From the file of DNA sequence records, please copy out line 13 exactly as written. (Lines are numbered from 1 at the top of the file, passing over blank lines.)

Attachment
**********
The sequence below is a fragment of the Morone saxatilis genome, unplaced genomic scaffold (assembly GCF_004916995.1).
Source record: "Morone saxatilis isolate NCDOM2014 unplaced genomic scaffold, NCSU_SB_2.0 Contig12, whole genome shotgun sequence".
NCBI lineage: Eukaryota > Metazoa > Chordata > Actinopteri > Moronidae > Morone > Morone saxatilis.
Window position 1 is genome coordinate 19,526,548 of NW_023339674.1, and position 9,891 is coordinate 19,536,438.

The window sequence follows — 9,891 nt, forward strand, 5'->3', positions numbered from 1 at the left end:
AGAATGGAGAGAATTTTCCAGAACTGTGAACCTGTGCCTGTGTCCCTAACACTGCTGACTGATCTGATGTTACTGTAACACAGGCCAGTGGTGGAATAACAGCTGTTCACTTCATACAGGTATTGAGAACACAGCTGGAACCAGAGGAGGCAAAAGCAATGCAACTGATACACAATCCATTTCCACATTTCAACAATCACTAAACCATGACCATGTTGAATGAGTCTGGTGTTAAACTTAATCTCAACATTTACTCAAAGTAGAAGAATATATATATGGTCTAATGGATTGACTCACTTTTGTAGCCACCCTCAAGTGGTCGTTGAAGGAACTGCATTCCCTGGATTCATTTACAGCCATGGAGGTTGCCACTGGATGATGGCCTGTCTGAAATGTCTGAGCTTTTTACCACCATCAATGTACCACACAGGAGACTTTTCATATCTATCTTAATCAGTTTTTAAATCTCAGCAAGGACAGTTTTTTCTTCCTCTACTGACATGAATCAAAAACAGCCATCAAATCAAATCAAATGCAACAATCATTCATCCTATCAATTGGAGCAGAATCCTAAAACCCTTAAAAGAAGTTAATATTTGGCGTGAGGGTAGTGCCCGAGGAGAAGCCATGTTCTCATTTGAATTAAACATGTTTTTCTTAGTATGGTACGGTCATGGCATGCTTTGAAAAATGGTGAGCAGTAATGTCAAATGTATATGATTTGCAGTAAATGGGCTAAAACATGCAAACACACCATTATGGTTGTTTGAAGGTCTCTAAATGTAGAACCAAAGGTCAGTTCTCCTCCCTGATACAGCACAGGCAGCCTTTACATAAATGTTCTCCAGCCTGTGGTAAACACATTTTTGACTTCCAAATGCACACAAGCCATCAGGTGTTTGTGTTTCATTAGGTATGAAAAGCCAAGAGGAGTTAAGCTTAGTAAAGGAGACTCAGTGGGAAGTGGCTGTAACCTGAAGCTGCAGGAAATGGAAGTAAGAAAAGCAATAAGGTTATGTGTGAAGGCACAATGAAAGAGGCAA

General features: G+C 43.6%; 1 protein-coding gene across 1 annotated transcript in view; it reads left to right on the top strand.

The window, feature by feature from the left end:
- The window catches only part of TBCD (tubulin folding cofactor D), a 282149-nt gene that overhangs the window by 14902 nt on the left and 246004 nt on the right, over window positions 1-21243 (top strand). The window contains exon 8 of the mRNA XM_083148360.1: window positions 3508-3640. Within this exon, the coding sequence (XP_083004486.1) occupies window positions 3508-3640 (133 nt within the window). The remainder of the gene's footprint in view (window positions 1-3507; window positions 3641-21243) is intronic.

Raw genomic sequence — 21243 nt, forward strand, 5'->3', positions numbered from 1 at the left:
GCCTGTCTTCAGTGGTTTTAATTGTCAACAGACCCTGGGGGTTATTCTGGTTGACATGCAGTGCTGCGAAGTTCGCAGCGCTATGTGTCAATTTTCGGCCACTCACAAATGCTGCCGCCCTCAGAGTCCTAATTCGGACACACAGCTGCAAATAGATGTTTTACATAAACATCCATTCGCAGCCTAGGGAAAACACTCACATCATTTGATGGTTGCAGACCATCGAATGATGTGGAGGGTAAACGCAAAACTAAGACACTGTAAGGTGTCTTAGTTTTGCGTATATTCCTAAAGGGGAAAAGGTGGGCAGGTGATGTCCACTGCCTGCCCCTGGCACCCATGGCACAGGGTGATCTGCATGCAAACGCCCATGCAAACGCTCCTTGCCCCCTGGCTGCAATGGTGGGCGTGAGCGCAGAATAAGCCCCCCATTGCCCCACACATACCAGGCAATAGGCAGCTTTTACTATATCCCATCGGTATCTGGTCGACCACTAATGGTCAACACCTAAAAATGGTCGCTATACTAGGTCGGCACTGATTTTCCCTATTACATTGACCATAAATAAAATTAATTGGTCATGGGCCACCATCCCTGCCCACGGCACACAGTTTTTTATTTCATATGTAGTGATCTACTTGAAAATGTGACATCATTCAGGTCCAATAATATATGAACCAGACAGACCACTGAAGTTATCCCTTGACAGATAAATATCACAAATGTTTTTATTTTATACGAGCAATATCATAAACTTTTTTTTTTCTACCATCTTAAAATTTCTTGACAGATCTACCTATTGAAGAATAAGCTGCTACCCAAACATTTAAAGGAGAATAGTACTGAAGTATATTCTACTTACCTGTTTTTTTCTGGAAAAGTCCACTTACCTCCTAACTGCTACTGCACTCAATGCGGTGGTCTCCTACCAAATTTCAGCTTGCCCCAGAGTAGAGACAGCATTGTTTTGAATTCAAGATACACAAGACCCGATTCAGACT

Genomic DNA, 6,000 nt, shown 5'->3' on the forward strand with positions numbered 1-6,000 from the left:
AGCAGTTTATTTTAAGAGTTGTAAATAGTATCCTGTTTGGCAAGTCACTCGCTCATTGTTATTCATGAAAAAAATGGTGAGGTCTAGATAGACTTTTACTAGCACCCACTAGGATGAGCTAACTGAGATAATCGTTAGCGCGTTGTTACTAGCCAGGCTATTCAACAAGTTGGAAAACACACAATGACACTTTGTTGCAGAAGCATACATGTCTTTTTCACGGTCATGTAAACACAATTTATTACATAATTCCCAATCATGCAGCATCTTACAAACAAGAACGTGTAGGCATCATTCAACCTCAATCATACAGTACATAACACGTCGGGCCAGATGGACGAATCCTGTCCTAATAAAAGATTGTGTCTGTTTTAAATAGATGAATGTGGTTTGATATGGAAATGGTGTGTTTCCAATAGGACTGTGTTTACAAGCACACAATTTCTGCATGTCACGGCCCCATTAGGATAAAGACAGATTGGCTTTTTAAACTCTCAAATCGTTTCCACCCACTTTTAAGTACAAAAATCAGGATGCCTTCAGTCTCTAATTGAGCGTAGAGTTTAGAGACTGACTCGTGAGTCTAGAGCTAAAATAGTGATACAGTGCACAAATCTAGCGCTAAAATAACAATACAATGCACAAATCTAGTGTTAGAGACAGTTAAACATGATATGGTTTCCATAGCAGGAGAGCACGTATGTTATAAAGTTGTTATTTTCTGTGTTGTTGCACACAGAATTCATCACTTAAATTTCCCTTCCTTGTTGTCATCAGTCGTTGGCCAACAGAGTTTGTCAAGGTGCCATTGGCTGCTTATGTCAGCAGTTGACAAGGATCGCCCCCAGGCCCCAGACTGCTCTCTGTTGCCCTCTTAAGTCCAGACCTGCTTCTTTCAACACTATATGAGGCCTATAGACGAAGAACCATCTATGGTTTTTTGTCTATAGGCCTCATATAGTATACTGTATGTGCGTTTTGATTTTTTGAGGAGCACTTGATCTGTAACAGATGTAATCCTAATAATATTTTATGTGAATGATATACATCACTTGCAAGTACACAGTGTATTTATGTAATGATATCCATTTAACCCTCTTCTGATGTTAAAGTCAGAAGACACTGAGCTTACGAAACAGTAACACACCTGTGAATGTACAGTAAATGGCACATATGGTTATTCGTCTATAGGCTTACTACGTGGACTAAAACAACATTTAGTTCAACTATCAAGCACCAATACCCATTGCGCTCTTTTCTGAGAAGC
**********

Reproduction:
AGCAGTTTATTTTAAGAGTTGTAAATAGTATCCTGTTTGGCAAGTCACTCGCTCATTGTTATTCATGAAAAAAATGGTGAGGTCTAGATAGACTTTTACTAGCACCCACTAGGATGAGCTAACTGAGATAATCGTTAGCGCGTTGTTACTAGCCAGGCTATTCAACAAGTTGGAAAACACACAATGACACTTTGTTGCAGAAGCATACATGTCTTTTTCACGGTCATGTAAACACAATTTATTACATAATTCCCAATCATGCAGCATCTTACAAACAAGAACGTGTAGGCATCATTCAACCTCAATCATACAGTACATAACACGTCGGGCCAGATGGACGAATCCTGTCCTAATAAAAGATTGTGTCTGTTTTAAATAGATGAATGTGGTTTGATATGGAAATGGTGTGTTTCCAATAGGACTGTGTTTACAAGCACACAATTTCTGCATGTCACGGCCCCATTAGGATAAAGACAGATTGGCTTTTTAAACTCTCAAATCGTTTCCACCCACTTTTAAGTACAAAAATCAGGATGCCTTCAGTCTCTAATTGAGCGTAGAGTTTAGAGACTGACTCGTGAGTCTAGAGCTAAAATAGTGATACAGTGCACAAATCTAGCGCTAAAATAACAATACAATGCACAAATCTAGTGTTAGAGACAGTTAAACATGATATGGTTTCCATAGCAGGAGAGCACGTATGTTATAAAGTTGTTATTTTCTGTGTTGTTGCACACAGAATTCATCACTTAAATTTCCCTTCCTTGTTGTCATCAGTCGTTGGCCAACAGAGTTTGTCAAGGTGCCATTGGCTGCTTATGTCAGCAGTTGACAAGGATCGCCCCCAGGCCCCAGACTGCTCTCTGTTGCCCTCTTAAGTCCAGACCTGCTTCTTTCAACACTATATGAGGCCTATAGACGAAGAACCATCTATGGTTTTTTGTCTATAGGCCTCATATAGTATACTGTATGTGCGTTTTGATTTTTTGAGGAGCACTTGATCTGTAACAGATGTAATCCTAATAATATTTTATGTGAATGATATACATCACTTGCAAGTACACAGTGTATTTATGTAATGATATCCATTTAACCCTCTTCTGATGTTAAAGTCAGAAGACACTGAGCTTACGAAACAGTAACACACCTGTGAATGTACAGTAAATGGCACATATGGTTATTCGTCTATAGGCTTACTACGTGGACTAAAACAACATTTAGTTCAACTATCAAGCACCAATACCCATTGCGCTCTTTTCTGAGAAGC